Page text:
After that post I did excise Hades, and I've played a few games without him... and I'm happy to report that it works just fine. Great! Now the game is easier to teach and learn, and is still interesting to play.
I have created all the stuff needed to try out the Hades module, but I have yet to try it out. As I was updating my prototype I made some other changes that I've also yet to try out, but I think will be pretty good...
* Buildings and artifacts no longer have set collection scoring.
I kinda liked the idea of set collection scoring on buildings and artifacts, like the Exploration cards have in Goa for example. However, it may have been a little out of control (or not), and more importantly, it was annoying to have to count up so many things at the end of the game. The more interesting rewards were the ones that gave you gold, favor tokens, devotion bumps, or advances on the Zeus track. So I just replaced all the set collection icons with those, and added another: 2 Troop movement.
* Building costs vs incentive to spread out and build in different cities.
Originally, each player was allowed only 1 building per city, so if you wanted to build another building, you had to move to another city before you could do that. There was some bonus for being the first player to build in each city, to give you some incentive to race to build in the cities before anyone else did.
More recently I've tried instead allowing multiple builds in a single city, with the rule being that you pay 1 gold per building already in the city... so if you stay put and build, it'll cost you more and more. Then the incentive to spread out is cheaper building. That was OK, but I wasn't sure I liked it.
My new tweak is this... each city now has 6 spaces for buildings. 5 of them each have one of the standard icons, the ones you find on the building and artifact cards:
- Advance x2 on the Zeus track
- 2 Troop movement
- 1 Gold
- 1 Favor token
- 1 Devotion bump
The 6th space has a better version of one of those:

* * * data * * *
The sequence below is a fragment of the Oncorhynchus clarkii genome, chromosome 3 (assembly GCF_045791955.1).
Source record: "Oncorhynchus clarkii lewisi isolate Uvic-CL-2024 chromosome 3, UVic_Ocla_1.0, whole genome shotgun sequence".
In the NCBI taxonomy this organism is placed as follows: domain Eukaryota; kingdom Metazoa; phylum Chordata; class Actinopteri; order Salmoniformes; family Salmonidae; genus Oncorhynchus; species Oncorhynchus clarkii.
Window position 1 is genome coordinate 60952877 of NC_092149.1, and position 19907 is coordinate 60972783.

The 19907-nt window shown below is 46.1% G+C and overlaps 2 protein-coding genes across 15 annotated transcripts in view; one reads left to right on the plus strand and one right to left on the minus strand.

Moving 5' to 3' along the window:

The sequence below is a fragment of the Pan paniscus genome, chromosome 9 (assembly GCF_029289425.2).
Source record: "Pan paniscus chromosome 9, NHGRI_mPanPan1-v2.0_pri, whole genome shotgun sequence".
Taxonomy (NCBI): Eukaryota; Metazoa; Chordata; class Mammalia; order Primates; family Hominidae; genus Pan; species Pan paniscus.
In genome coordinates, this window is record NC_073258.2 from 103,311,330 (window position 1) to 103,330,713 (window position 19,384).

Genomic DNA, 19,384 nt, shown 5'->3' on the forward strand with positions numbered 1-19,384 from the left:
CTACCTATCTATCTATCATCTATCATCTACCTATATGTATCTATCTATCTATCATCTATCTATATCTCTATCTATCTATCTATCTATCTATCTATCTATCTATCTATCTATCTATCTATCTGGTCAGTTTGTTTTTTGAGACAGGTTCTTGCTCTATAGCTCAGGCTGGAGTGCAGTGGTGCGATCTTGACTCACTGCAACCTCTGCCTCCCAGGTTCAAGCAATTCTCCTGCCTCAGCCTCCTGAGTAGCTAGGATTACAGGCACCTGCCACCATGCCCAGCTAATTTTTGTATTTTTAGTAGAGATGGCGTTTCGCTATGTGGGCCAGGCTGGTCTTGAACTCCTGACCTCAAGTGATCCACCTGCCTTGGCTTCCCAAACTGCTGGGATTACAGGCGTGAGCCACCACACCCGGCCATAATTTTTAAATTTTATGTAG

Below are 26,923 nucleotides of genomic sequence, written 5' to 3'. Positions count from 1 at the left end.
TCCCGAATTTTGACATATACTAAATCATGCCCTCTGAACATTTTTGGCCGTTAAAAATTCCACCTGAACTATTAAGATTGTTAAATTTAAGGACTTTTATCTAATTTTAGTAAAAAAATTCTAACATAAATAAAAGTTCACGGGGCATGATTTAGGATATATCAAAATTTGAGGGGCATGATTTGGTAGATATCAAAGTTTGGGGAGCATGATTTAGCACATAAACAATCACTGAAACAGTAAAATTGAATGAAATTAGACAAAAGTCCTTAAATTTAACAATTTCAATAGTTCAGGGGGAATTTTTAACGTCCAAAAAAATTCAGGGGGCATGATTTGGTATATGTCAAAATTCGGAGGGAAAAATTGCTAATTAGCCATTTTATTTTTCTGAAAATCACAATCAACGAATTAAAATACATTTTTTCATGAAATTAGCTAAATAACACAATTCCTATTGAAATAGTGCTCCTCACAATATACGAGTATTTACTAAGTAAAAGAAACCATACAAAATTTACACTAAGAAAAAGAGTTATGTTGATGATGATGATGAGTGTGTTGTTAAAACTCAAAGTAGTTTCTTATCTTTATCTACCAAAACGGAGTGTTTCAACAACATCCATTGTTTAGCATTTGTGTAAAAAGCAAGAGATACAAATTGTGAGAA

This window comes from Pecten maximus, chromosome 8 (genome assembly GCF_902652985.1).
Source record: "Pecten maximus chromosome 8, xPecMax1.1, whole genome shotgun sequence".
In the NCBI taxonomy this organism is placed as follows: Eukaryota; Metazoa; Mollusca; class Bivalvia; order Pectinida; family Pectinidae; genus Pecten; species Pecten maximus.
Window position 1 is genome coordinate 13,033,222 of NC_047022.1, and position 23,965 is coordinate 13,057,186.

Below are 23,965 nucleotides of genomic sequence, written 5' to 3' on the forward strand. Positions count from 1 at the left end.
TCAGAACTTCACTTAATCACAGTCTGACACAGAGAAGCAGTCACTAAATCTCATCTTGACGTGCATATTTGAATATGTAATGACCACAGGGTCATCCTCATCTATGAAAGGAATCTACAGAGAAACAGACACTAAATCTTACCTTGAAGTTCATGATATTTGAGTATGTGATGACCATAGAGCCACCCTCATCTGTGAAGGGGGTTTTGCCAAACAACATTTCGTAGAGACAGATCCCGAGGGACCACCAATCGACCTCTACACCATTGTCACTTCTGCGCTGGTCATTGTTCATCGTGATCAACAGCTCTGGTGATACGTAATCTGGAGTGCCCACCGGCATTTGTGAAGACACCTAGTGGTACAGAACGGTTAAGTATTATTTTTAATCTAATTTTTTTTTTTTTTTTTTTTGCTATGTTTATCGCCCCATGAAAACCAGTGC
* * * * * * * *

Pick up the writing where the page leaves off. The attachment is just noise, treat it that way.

- 3 Zeus track
- 3 Troop movement
- 2 Gold
- 2 Favor token
- 2 Devotion bump
The idea is that the FIRST time you build a building in a city, you may choose any remaining space to build in and collect the bonus. Any further building you build in that city is placed on top of your first building marker, and earns you no additional bonus. I had intended to also keep the cost of 1 gold for each building already built, but maybe with this tweak that's unnecessary... instead of paying more, you're giving up opportunity cost of getting those bonuses.
There's incentive to spread out so you can collect more bonuses, and there's incentive to act fast as the first player to build in each city has first dibs on the better-than-usual space.
One of those icons will be marked, and when players choose their starting city they will get the marked bonus (which will be the weaker version of whichever powered up bonus is in that town).
* Virtual Zeus phase in cycle #1.
I was thinking that Zeus was kind of boring in the first cycle or two of the game, so in the last couple of games I have tried starting the game with a Zeus round before drawing any cards. This way Zeus would come up twice in cycle 1, but only once in cycle 2 (unless someone added a Zeus card). I've enjoyed this, but I don't know if it's necessary or not. Especially with the possibility of starting with extra Zeus track advances from your starting city this might not be important anymore.
* Simplifying the board to a simple hex board.
I've always enjoyed the movement rules where you move on the vertices of the hexes rather than from hex to hex. But since I made the Quests and Cities reside inside hexes, that line has blurred. Some players get a little confused by the movement rules. It's possible the troops should just move from hex to hex and NOT reside on the hex nodes after all.
This dramatically reduces the size of the board, but if I similarly reduce the amount of troop movement you get from Ares then everything should still work similarly... so instead if 3/7/11/15 troop movement, you'll only get 1/3/5/8, and instead of costing 2 troop movement to bring a troop from your supply into play, it'll only cost 1. This simplifies Ares a bit, and the lower numbers might make movement turns easier and faster to execute.
I hope to get a chance to try these changes, as well as perhaps adding the Hades module back in with experienced players!
Wednesday, June 29, 2016
I'm not big into promoting other people's kickstarters, and as such I don't ask people to promote the projects I'm involved in either.
But tonight I played a game that a couple of local guys have up for crowdfunding right now called Martial Art. The project is funded, so this isn't a plea to help them reach their goal. It's a pretty fun little game of double-think. A 54 card deck supports 2 players for $12, and apparently you can play with up to 4 if you have 2 copies. I didn't play with more than 2, and I suspect I'd prefer 2 players anyway. However I also suspect that with 2 decks you could play a variant where each player has their own deck, which could cut down on any luck of the draw (or perceived luck of the draw) if you like.